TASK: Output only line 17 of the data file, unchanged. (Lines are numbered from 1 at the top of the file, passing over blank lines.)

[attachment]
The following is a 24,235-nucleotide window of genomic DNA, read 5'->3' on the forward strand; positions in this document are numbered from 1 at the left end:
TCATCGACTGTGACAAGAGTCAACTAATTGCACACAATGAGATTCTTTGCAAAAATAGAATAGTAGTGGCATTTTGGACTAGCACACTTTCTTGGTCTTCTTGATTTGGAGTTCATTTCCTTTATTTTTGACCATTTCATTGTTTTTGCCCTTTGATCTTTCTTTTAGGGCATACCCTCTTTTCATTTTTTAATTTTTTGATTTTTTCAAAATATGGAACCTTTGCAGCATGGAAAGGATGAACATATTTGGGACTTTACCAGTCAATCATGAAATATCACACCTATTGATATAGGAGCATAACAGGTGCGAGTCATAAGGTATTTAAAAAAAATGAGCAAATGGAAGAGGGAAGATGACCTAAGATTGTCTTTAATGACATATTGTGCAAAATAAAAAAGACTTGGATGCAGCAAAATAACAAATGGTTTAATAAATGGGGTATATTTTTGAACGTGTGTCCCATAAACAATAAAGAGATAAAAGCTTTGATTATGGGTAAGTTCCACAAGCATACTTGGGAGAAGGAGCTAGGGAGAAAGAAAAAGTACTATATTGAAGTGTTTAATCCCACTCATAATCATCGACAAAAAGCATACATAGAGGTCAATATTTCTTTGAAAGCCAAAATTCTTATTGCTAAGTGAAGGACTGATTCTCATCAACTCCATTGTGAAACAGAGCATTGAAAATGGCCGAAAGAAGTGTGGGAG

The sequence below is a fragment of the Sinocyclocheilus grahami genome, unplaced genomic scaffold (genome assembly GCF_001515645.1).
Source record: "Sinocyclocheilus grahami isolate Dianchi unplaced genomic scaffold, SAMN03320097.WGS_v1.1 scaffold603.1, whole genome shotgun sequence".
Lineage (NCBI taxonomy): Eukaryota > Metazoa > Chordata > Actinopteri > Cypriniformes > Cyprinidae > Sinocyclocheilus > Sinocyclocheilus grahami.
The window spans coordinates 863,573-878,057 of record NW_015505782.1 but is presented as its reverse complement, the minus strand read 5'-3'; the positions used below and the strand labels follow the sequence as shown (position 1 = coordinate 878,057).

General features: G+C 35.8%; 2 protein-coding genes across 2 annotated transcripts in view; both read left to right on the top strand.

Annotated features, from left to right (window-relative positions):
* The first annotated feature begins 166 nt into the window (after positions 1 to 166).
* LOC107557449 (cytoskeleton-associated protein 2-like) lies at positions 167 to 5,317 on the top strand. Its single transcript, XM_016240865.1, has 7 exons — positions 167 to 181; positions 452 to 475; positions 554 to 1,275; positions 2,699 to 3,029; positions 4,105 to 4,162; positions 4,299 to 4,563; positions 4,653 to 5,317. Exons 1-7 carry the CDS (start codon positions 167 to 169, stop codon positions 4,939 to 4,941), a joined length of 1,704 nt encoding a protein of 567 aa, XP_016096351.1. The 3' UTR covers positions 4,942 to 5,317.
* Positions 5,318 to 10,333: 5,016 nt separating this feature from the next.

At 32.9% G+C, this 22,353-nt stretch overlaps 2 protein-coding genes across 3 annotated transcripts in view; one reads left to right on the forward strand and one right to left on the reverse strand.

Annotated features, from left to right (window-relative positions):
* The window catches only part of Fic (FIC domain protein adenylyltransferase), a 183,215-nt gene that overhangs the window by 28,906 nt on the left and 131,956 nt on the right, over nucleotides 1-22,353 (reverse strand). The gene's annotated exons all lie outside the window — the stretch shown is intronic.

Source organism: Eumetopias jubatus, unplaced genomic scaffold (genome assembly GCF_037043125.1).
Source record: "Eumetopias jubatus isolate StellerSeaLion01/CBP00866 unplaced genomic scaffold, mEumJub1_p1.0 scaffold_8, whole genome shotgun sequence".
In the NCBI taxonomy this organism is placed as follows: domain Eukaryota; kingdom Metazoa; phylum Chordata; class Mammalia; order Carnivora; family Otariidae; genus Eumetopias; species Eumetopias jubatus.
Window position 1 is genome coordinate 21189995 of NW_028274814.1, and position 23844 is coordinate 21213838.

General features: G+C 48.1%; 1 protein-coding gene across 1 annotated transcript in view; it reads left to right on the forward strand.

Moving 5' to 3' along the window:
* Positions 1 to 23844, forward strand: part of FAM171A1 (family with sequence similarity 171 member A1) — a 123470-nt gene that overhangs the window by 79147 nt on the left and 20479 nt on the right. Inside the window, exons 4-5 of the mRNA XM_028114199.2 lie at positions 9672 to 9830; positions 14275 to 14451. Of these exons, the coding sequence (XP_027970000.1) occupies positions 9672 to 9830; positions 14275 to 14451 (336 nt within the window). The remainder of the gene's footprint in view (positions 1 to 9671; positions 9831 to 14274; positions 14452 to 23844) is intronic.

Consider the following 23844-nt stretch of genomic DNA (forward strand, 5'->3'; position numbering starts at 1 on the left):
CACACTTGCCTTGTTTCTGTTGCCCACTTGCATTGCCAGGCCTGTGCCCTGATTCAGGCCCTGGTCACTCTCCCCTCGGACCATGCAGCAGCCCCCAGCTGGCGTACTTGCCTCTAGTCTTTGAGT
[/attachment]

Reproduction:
In the NCBI taxonomy this organism is placed as follows: domain Eukaryota; kingdom Metazoa; phylum Chordata; class Mammalia; order Carnivora; family Otariidae; genus Eumetopias; species Eumetopias jubatus.